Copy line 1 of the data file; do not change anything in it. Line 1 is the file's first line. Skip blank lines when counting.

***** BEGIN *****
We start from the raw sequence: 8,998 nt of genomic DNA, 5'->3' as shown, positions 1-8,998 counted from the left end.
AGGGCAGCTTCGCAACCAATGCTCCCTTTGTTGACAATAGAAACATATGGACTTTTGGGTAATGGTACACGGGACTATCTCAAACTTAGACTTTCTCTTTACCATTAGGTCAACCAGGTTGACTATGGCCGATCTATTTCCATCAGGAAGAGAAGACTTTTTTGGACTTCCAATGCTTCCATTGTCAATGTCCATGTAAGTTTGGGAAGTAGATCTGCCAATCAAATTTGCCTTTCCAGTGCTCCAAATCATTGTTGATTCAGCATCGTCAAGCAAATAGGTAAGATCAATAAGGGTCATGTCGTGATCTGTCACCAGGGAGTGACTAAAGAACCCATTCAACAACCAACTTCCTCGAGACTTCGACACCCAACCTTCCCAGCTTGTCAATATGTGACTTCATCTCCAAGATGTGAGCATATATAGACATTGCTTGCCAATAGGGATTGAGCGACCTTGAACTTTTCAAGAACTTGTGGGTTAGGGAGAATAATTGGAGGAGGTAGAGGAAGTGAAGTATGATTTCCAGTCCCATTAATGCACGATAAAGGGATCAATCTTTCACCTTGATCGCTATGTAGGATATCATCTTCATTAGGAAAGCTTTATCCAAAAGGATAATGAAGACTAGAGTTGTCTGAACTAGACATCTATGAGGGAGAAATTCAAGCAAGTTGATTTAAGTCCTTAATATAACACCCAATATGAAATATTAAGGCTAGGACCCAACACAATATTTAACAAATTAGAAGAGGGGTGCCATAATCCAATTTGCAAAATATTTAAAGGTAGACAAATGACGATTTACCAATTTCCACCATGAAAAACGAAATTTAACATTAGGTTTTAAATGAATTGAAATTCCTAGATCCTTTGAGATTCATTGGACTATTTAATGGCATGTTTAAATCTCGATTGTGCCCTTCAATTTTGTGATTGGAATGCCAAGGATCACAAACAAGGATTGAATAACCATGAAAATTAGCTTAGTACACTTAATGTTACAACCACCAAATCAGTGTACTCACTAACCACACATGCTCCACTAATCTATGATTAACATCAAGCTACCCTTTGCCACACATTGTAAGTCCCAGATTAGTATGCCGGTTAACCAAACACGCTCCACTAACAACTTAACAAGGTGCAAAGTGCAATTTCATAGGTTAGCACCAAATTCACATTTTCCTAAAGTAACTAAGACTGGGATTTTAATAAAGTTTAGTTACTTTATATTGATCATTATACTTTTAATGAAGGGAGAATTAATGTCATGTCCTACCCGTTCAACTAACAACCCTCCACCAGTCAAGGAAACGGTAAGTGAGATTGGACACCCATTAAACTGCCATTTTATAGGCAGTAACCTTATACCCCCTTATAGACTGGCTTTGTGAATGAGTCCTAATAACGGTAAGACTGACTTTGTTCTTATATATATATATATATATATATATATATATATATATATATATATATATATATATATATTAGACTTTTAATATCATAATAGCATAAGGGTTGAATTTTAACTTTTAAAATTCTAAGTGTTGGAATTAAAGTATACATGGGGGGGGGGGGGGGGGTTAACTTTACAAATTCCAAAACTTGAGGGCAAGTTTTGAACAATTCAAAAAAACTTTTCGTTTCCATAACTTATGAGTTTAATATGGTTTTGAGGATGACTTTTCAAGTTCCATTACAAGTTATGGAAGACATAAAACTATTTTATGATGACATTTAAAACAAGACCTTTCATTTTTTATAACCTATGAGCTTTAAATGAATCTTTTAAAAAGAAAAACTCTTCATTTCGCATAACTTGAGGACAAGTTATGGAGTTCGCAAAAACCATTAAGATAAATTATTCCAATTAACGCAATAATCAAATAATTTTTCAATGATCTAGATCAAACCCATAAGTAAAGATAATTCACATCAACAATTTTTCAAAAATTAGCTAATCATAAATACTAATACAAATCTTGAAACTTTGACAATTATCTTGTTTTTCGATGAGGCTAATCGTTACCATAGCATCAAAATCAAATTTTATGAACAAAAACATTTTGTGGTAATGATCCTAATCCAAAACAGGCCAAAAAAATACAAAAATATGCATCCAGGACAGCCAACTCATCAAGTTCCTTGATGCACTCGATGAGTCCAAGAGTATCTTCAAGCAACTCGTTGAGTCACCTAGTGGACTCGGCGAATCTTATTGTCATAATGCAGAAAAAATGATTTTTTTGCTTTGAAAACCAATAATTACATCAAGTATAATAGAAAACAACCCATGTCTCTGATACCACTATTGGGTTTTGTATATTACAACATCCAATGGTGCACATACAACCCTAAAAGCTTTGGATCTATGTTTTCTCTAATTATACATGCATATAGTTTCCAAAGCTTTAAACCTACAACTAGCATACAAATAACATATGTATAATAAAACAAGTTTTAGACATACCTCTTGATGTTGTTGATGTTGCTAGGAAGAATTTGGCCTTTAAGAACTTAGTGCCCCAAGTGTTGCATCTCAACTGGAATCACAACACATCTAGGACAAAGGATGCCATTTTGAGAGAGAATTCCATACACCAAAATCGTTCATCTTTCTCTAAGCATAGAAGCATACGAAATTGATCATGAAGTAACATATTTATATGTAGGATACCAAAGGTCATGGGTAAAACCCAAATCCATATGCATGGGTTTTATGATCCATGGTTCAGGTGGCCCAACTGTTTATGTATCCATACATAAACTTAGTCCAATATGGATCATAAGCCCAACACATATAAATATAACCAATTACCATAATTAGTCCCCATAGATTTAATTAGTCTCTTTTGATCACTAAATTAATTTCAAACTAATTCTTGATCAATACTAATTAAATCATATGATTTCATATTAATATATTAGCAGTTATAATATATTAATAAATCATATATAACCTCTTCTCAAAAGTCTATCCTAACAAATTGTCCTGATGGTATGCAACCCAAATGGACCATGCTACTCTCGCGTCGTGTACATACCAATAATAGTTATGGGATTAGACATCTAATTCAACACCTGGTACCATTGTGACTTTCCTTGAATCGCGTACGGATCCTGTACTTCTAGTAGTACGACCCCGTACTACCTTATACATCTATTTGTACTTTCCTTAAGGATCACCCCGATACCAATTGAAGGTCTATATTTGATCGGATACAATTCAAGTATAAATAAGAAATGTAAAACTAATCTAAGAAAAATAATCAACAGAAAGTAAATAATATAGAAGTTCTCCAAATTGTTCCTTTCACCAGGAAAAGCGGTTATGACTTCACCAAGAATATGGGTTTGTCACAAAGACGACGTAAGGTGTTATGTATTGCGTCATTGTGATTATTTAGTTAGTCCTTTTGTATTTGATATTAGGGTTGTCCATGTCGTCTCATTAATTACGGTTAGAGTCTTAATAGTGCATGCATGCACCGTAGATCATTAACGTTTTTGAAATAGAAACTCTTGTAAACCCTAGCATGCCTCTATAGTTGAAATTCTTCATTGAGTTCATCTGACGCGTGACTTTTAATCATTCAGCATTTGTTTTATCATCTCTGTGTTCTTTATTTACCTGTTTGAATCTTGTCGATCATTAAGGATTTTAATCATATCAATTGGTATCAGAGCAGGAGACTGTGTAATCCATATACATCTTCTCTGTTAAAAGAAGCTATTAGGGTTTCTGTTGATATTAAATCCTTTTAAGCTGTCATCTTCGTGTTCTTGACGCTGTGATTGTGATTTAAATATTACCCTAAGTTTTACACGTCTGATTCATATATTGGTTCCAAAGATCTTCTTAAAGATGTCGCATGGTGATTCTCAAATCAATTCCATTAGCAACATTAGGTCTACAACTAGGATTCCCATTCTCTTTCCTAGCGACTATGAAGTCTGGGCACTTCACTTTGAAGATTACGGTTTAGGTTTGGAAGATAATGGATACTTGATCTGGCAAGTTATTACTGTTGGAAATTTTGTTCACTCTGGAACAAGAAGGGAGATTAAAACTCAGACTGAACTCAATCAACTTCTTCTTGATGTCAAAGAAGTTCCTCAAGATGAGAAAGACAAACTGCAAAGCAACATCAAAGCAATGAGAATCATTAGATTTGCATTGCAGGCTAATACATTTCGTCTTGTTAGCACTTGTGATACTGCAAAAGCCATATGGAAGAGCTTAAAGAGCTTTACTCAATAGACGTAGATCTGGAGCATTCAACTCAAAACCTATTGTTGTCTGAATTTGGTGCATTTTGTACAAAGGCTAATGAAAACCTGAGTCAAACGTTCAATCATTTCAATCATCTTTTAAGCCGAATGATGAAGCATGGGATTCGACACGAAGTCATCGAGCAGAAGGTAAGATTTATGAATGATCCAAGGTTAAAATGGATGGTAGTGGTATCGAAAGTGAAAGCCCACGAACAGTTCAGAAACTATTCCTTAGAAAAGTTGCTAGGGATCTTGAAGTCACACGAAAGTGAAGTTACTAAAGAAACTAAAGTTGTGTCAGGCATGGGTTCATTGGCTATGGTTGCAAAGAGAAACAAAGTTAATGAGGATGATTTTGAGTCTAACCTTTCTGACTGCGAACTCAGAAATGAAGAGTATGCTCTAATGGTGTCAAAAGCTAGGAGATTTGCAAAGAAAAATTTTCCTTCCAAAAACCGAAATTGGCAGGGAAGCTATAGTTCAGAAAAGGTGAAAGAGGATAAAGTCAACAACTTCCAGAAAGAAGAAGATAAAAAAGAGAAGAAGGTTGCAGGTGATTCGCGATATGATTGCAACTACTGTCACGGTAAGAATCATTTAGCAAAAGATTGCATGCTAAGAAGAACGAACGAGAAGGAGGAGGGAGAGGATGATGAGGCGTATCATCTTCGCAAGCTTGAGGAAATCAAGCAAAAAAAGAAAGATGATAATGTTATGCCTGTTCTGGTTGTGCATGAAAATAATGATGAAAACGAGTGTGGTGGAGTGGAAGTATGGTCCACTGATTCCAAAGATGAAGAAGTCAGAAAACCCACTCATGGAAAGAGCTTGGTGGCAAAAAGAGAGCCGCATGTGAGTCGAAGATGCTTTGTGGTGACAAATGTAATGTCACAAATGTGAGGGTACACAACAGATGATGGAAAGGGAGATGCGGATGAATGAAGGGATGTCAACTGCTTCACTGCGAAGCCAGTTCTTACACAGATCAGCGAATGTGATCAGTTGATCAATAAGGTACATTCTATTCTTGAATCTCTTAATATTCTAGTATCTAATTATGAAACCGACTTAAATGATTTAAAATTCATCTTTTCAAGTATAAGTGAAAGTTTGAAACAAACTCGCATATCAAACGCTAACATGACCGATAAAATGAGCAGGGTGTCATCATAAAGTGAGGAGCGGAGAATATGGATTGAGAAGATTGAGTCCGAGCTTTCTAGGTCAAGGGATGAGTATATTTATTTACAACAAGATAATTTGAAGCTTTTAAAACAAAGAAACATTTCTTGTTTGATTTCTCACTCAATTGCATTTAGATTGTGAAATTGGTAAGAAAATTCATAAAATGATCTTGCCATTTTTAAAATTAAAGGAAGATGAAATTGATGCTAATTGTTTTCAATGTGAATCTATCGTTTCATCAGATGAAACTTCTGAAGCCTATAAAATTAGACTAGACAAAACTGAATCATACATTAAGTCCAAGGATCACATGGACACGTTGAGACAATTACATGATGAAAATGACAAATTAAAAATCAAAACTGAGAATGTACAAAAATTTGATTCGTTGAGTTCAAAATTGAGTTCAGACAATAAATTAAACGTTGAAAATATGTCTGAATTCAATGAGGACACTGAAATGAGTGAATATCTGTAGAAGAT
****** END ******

We start from the raw sequence: 8,998 nt of genomic DNA, 5'->3' as shown, positions 1-8,998 counted from the left end.